Select Page

Russia May Be on the Edge of AIDS Crisis

CDC Wants Routine AIDS Testing

Hepatitis B Vaccination Coverage Among Adults, 2004

Health Agency Targets Pre-Teens with Sexual Information

RUSSIA SAID TO BE ON EDGE OF AIDS CRISIS. Vitaly is the face of Russia's AIDS epidemic, epitomizing many of its most troubling characteristics. "It's considered a dirty disease. People are afraid of it. It's become a joke for many. No one wants to deal with people who are infected," said Vitaly, who asked that his last name not be used because of those fears. Critics say neglect of AIDS victims by authorities and callous treatment by regular Russians are part of a culture of denial that has helped place Russia on the verge of a public health crisis, as AIDS and HIV infections spread. Russia has 334,000 officially registered HIV- or AIDS-infected people. The UNAIDS agency puts the figure at nearly 900,000 and many others say the real number is likely well over a million, around 1 percent of the country's population. The critics also believe the epidemic will deepen amid Russia's decrepit health care system, plummeting health standards, a rising tide of illegal drugs and ubiquitous discrimination.
With hundreds gathering 15May  for a major AIDS conference in Moscow, international health experts continue to warn that Russian officials have been too slow to react to a problem quickly moving beyond the traditional core of at-risk people — drug users, gay men and prostitutes — into the wider population.
Without dramatic policy decisions, experts warn, Russia will be overwhelmed. Russia's AIDS/HIV prevalence rate was about 1.1 percent of the population in 2003, according to the United Nations' AIDS program. By comparison, the United States recorded a 0.6 percent rate and France 0.4 percent. The rate for the African country of Botswana was 37.3 percent. Last month, President Vladimir Putin pledged a twentyfold increase in federal funding to fight the disease and the issue tops the agenda for the Group of Eight major industrialized nations summit in St. Petersburg in July. In his annual state-of-the-nation address this month, however, Putin made no mention of the disease, instead focusing on Russia's sharp decline in population… a lack of funding still means only about 10 percent of people who need treatment receive it.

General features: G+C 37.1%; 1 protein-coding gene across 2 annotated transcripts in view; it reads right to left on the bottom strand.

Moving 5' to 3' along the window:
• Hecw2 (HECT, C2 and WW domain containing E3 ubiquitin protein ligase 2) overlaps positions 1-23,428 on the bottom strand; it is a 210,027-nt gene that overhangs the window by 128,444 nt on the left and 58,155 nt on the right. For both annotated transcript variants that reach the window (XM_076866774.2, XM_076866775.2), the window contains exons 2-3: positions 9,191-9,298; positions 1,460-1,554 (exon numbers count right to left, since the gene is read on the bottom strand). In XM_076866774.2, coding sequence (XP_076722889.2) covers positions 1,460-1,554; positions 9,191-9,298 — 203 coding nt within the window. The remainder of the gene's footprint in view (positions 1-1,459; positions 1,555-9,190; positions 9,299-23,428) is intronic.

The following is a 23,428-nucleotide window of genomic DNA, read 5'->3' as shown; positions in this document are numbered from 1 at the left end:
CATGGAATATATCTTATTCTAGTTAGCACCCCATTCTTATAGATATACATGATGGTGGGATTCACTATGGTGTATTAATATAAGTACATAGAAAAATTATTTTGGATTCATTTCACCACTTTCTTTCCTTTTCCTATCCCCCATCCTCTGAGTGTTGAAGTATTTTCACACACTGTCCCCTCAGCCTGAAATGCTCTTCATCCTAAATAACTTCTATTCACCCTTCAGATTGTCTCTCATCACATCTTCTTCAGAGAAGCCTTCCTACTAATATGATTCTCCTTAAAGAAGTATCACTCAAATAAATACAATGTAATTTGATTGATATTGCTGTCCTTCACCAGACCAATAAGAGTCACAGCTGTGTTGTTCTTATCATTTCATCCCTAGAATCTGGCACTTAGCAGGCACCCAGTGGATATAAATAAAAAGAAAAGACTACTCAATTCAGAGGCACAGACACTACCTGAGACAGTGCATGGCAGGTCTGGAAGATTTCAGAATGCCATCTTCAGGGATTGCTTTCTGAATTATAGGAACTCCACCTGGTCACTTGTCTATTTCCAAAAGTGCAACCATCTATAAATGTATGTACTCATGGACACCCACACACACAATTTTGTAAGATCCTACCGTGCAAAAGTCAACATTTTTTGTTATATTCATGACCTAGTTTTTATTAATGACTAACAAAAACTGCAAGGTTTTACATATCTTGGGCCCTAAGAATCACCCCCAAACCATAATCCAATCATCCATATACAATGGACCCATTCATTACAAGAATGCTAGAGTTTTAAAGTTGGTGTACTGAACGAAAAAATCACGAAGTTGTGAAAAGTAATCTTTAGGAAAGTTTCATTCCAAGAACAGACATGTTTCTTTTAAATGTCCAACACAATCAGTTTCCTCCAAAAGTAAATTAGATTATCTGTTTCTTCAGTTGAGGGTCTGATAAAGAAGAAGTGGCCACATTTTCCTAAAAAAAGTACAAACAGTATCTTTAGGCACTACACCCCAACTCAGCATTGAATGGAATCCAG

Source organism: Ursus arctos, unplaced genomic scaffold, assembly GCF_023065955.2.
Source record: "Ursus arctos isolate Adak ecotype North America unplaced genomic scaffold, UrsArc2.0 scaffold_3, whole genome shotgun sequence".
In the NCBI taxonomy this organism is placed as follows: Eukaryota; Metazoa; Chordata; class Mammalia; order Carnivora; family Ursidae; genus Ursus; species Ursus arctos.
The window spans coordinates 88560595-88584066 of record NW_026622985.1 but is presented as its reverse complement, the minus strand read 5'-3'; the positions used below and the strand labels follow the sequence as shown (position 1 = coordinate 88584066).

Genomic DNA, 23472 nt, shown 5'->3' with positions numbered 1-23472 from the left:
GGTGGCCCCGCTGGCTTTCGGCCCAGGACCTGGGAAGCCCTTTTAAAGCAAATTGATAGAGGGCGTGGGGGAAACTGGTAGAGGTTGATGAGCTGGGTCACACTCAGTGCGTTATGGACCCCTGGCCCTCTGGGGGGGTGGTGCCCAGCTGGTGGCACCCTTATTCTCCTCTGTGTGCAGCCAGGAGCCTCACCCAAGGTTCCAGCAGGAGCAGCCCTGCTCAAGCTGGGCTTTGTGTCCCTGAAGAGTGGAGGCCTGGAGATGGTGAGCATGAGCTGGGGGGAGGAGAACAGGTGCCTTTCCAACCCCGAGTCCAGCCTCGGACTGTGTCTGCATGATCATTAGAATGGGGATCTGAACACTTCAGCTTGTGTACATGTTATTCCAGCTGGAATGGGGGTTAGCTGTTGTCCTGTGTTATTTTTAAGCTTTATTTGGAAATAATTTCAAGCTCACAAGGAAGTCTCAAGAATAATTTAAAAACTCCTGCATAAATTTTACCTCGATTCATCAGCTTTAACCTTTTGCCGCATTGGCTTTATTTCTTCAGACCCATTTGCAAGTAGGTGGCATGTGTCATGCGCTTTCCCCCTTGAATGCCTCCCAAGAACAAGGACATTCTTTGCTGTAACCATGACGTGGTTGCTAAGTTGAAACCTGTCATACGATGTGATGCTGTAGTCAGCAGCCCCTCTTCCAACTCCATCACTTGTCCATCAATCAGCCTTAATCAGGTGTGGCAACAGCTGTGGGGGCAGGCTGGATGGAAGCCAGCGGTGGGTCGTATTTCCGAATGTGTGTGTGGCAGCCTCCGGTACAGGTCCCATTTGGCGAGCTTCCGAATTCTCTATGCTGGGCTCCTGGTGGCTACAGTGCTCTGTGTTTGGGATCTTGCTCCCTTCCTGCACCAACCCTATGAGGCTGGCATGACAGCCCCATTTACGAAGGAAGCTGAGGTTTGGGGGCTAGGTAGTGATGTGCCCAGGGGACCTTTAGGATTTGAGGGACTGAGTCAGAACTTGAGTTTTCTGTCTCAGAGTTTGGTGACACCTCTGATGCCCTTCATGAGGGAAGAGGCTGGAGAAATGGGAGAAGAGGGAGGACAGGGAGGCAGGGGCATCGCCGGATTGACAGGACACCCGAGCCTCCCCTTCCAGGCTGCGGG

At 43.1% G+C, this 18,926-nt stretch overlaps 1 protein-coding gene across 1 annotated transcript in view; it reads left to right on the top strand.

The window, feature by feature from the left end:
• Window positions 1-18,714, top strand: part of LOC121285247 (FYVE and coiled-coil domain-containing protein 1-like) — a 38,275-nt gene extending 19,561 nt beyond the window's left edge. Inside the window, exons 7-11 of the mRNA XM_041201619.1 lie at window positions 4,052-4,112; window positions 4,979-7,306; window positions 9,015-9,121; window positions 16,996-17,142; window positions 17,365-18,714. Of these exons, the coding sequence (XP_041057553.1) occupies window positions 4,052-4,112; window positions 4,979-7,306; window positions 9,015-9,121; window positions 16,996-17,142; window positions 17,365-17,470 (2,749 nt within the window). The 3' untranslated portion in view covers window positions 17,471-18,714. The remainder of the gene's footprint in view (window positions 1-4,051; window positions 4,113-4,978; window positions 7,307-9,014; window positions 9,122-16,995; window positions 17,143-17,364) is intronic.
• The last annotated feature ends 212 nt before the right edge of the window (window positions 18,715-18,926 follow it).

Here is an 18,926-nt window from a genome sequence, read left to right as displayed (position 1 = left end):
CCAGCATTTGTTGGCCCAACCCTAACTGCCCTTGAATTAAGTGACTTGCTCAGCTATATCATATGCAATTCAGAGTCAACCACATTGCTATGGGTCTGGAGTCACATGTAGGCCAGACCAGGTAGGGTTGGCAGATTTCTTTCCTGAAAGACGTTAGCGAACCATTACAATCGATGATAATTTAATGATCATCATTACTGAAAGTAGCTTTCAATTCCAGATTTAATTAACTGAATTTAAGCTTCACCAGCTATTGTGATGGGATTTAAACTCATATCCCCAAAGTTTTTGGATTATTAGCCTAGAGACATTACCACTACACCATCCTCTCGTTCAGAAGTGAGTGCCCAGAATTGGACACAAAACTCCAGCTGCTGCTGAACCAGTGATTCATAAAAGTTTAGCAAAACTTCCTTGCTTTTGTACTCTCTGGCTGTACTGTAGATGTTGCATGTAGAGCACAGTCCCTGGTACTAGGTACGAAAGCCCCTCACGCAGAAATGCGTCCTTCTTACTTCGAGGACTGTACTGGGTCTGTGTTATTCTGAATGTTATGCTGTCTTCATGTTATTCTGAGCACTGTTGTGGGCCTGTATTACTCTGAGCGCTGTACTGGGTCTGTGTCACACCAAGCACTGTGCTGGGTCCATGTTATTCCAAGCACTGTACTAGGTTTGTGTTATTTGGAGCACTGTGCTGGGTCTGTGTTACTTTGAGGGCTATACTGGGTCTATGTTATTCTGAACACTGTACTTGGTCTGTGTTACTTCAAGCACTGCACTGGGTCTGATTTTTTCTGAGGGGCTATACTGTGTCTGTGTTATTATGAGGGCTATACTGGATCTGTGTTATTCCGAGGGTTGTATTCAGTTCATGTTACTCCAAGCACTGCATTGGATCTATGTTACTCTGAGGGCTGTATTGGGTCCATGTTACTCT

Lyubov Potemina, director of the regional AIDS center, says the number of HIV-infected infants born to infected mothers has been cut dramatically and that more and more people are being tested as a matter of routine. Yet, she says, nearly two-thirds of all new HIV cases last year were due to sexual transmission, a symptom of how the disease is spreading into Russia's heterosexual, non-drug-using population. In another indication of how dire Russia's epidemic is becoming, younger and younger people are becoming infected.
Russia's top AIDS official, Vadim Pokrovsky, says 1 percent of Russia's 18- to 24-year-olds are infected and at least 100 Russians become HIV infected every day. [15May06, By MIKE ECKEL, Saratov, AP,]
CDC WANTS ROUTINE AIDS VIRUS TESTING  for adults and teens if doctors follow new U.S. guidelines expected to be issued by this summer. Federal health officials say they'd like HIV testing to be as common as a cholesterol check. The guidelines for voluntary testing would apply to every American ages 13 to 64, according to the proposed plan by the U.S. Centers for Disease control and Prevention. One-quarter of the 1 million Americans with the AIDS virus don't know they are infected, and that group is most responsible for HIV's spread, CDC officials said. "We need to expand access to HIV testing dramatically by making it a routine part of medical care," said the agency's Dr. Kevin Fenton. CDC officials first disclosed the plans at a scientific conference in February. Last week, they said the guidelines should be released in June or July.
The recommendations aren't legally binding, but they influence what doctors do and what health insurance programs cover. Currently, the CDC recommends routine testing for those at high-risk for catching the virus, such as IV drug users and gay men, and for hospitals and certain other institutions serving areas where HIV is common. Under the new guidelines, patients would be tested for HIV as part of a standard battery of tests they receive when they go for urgent or emergency care, or even during a routine physical.